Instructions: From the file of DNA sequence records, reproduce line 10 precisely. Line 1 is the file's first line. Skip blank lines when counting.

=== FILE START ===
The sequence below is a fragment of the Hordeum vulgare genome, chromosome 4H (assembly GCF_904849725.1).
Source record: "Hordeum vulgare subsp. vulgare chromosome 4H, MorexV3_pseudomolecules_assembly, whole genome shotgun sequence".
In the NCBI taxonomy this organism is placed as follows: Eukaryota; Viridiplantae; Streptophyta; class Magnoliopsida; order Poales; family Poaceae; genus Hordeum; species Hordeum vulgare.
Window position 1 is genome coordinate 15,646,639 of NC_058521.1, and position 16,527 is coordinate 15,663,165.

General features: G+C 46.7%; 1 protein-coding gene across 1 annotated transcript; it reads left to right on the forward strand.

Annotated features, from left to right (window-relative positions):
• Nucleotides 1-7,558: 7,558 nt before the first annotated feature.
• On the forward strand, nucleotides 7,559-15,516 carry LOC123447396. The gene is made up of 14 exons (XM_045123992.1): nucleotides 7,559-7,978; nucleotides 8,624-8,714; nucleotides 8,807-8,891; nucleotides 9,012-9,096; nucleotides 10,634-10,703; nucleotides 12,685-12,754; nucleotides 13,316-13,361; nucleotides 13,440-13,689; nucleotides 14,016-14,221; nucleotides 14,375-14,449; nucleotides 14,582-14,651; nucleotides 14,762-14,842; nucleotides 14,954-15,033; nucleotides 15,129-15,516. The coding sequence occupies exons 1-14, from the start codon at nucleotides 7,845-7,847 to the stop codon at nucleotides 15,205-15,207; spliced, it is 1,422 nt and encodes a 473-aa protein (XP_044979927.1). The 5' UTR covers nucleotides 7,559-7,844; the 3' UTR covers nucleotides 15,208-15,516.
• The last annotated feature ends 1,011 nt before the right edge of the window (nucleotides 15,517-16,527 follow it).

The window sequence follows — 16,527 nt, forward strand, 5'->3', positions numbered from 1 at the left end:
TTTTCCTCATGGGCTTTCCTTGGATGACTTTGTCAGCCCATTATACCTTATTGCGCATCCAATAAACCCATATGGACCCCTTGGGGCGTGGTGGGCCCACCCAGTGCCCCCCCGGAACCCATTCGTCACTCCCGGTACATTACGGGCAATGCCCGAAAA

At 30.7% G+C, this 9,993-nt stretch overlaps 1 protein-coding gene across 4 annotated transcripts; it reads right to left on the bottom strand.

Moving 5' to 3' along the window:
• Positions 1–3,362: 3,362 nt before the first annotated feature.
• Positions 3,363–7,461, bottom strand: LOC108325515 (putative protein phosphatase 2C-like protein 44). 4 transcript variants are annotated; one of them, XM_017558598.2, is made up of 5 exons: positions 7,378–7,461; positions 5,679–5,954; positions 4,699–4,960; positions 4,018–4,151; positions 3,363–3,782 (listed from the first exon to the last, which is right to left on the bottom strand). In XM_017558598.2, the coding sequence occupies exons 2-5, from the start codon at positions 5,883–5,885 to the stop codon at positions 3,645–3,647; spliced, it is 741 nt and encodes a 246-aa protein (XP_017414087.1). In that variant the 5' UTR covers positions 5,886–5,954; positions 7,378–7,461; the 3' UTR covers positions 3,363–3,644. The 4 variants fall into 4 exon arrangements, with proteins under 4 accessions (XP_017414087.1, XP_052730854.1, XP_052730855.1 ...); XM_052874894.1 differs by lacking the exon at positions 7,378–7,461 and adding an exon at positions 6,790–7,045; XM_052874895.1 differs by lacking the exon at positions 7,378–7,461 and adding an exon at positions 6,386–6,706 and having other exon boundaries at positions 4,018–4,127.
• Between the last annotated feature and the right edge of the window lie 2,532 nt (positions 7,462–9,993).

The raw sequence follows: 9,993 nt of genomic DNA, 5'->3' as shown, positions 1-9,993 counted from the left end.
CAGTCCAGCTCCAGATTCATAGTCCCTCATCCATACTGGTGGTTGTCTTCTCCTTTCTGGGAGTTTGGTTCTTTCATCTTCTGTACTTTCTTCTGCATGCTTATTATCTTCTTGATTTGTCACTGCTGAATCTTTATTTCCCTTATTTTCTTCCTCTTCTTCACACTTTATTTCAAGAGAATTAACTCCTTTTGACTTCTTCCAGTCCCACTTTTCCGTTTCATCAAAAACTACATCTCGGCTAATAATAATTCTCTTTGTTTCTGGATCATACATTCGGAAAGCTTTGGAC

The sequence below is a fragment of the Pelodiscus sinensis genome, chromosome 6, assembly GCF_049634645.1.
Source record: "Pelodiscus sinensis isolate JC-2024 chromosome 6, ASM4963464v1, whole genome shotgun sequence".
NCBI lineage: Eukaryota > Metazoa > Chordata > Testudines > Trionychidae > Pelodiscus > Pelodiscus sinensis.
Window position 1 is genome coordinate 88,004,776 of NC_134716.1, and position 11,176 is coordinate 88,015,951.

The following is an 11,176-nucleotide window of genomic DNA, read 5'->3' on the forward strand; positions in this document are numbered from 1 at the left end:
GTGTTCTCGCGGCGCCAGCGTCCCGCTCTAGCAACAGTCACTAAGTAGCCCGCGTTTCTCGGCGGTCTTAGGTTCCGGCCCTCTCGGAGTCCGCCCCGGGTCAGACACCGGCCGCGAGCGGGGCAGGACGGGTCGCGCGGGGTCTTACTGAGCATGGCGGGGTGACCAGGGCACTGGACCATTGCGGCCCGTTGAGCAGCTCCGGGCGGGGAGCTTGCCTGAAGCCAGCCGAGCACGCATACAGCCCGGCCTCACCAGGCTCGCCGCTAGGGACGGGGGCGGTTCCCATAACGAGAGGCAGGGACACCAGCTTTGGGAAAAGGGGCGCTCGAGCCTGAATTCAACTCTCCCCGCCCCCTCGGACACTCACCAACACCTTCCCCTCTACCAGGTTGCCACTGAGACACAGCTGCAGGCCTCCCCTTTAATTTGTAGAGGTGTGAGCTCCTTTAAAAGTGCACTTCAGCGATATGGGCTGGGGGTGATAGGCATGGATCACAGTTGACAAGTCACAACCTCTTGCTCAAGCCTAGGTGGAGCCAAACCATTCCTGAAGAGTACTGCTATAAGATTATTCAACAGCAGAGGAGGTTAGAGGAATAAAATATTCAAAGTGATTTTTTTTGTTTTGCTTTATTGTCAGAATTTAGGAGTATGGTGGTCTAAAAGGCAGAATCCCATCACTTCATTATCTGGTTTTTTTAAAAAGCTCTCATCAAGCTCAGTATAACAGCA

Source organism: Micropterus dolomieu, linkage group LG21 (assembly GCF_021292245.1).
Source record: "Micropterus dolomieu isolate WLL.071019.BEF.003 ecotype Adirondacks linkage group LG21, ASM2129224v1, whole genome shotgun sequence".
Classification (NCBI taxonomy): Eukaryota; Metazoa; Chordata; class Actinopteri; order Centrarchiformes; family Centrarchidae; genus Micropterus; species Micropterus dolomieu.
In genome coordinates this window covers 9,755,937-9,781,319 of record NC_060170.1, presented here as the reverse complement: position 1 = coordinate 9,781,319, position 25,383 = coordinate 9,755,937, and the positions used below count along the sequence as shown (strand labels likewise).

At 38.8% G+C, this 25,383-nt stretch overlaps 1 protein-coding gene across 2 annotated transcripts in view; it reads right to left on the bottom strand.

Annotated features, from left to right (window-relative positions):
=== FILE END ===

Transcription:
The window sequence follows — 16,527 nt, forward strand, 5'->3', positions numbered from 1 at the left end: